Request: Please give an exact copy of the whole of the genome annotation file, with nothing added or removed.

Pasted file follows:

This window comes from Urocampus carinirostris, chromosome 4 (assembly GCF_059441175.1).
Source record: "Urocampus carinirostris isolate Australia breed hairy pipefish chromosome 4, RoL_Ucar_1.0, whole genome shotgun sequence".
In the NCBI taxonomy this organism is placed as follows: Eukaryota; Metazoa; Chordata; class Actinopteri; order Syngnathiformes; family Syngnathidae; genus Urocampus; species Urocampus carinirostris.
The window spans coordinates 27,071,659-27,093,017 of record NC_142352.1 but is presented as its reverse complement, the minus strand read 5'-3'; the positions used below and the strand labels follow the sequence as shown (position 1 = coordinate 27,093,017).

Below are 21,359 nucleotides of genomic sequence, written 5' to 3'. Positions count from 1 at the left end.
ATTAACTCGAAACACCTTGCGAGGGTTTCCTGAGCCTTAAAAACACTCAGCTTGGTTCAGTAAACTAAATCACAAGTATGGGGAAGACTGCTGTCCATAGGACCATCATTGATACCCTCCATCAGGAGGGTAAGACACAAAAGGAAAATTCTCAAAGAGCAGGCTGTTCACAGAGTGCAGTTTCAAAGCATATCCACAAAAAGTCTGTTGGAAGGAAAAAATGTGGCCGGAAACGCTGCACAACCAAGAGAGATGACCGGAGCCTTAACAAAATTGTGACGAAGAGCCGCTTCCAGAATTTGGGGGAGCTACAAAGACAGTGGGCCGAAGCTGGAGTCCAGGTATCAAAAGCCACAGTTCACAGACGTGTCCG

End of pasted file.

This window comes from Urocampus carinirostris, chromosome 4 (assembly GCF_059441175.1).
Source record: "Urocampus carinirostris isolate Australia breed hairy pipefish chromosome 4, RoL_Ucar_1.0, whole genome shotgun sequence".
In the NCBI taxonomy this organism is placed as follows: Eukaryota; Metazoa; Chordata; class Actinopteri; order Syngnathiformes; family Syngnathidae; genus Urocampus; species Urocampus carinirostris.
The window spans coordinates 27,071,659-27,093,017 of record NC_142352.1 but is presented as its reverse complement, the minus strand read 5'-3'; the positions used below and the strand labels follow the sequence as shown (position 1 = coordinate 27,093,017).

Below are 21,359 nucleotides of genomic sequence, written 5' to 3'. Positions count from 1 at the left end.
ATTAACTCGAAACACCTTGCGAGGGTTTCCTGAGCCTTAAAAACACTCAGCTTGGTTCAGTAAACTAAATCACAAGTATGGGGAAGACTGCTGTCCATAGGACCATCATTGATACCCTCCATCAGGAGGGTAAGACACAAAAGGAAAATTCTCAAAGAGCAGGCTGTTCACAGAGTGCAGTTTCAAAGCATATCCACAAAAAGTCTGTTGGAAGGAAAAAATGTGGCCGGAAACGCTGCACAACCAAGAGAGATGACCGGAGCCTTAACAAAATTGTGACGAAGAGCCGCTTCCAGAATTTGGGGGAGCTACAAAGACAGTGGGCCGAAGCTGGAGTCCAGGTATCAAAAGCCACAGTTCACAGACGTGTCCG